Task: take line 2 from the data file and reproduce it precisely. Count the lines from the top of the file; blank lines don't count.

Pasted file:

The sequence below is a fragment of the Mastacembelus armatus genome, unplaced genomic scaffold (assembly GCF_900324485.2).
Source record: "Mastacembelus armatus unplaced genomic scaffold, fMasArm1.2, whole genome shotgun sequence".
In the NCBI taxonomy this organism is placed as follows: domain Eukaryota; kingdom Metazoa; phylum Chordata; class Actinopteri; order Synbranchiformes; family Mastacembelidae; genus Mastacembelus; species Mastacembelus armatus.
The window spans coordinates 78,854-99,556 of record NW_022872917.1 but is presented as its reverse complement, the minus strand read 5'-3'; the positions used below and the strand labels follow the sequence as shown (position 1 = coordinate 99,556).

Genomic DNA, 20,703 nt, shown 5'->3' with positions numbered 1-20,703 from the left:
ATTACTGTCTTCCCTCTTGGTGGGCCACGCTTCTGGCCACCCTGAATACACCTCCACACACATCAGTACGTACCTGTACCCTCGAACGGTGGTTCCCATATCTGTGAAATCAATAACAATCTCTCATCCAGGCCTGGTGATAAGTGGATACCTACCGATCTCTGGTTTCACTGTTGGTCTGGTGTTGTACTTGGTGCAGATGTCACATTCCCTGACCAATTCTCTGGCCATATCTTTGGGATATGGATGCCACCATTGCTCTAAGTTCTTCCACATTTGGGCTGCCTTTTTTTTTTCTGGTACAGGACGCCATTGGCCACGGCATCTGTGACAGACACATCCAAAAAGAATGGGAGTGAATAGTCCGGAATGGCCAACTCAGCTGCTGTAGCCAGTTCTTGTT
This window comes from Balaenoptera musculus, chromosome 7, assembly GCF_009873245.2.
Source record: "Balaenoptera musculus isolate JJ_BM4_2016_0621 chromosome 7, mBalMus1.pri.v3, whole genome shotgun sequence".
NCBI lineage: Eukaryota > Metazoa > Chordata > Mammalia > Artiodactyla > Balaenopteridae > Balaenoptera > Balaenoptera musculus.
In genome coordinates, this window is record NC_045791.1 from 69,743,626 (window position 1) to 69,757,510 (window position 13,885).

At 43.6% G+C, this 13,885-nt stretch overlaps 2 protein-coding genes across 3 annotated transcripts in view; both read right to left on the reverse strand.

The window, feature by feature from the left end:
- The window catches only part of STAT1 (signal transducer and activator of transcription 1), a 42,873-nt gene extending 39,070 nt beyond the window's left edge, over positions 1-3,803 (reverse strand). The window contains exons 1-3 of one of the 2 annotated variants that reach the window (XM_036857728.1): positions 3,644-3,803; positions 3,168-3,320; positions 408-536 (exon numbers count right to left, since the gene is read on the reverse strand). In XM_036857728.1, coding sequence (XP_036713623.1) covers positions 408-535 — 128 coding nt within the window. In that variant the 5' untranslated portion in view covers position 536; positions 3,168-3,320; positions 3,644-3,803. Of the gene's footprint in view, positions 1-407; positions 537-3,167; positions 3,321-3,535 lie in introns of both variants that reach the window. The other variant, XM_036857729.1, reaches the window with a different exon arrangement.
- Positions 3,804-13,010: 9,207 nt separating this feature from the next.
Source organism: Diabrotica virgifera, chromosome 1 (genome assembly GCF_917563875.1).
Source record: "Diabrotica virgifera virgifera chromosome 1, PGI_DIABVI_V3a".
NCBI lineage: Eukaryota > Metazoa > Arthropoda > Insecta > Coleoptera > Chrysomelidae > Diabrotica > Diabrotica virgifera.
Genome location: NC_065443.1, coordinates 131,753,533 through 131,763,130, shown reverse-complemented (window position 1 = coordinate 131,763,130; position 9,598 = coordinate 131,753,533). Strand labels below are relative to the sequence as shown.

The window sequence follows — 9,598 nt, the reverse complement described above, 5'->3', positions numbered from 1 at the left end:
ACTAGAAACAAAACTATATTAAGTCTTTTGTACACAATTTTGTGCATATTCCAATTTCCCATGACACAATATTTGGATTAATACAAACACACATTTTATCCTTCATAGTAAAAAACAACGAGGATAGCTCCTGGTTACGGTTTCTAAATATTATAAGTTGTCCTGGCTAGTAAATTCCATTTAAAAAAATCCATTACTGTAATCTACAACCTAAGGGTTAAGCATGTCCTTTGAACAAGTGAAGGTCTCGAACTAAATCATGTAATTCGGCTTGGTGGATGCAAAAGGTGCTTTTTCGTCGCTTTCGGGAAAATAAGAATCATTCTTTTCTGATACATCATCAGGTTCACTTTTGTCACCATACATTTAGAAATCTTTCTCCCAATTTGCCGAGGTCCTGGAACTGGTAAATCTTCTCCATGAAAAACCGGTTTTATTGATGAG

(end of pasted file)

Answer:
Source record: "Mastacembelus armatus unplaced genomic scaffold, fMasArm1.2, whole genome shotgun sequence".